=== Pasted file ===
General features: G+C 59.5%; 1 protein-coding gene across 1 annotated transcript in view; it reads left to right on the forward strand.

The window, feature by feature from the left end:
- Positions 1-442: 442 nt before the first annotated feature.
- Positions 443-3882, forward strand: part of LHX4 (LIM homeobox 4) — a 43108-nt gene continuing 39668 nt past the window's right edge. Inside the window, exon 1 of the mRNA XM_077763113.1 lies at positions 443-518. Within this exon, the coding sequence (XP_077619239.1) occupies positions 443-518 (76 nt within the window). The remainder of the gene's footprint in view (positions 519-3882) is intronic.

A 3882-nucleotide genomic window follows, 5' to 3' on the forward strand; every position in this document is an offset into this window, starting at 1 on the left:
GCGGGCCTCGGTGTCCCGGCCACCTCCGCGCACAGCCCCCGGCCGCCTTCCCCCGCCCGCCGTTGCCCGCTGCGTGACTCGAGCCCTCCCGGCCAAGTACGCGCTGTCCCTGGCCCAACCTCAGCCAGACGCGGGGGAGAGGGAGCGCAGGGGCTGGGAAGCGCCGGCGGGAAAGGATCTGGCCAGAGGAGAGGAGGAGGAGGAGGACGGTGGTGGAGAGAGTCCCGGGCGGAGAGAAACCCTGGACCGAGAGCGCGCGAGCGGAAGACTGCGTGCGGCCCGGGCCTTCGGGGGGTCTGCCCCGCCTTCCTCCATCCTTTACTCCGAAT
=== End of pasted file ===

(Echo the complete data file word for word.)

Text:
General features: G+C 59.5%; 1 protein-coding gene across 1 annotated transcript in view; it reads left to right on the forward strand.

The window, feature by feature from the left end:
- Positions 1-442: 442 nt before the first annotated feature.
- Positions 443-3882, forward strand: part of LHX4 (LIM homeobox 4) — a 43108-nt gene continuing 39668 nt past the window's right edge. Inside the window, exon 1 of the mRNA XM_077763113.1 lies at positions 443-518. Within this exon, the coding sequence (XP_077619239.1) occupies positions 443-518 (76 nt within the window). The remainder of the gene's footprint in view (positions 519-3882) is intronic.

A 3882-nucleotide genomic window follows, 5' to 3' on the forward strand; every position in this document is an offset into this window, starting at 1 on the left:
GCGGGCCTCGGTGTCCCGGCCACCTCCGCGCACAGCCCCCGGCCGCCTTCCCCCGCCCGCCGTTGCCCGCTGCGTGACTCGAGCCCTCCCGGCCAAGTACGCGCTGTCCCTGGCCCAACCTCAGCCAGACGCGGGGGAGAGGGAGCGCAGGGGCTGGGAAGCGCCGGCGGGAAAGGATCTGGCCAGAGGAGAGGAGGAGGAGGAGGACGGTGGTGGAGAGAGTCCCGGGCGGAGAGAAACCCTGGACCGAGAGCGCGCGAGCGGAAGACTGCGTGCGGCCCGGGCCTTCGGGGGGTCTGCCCCGCCTTCCTCCATCCTTTACTCCGAAT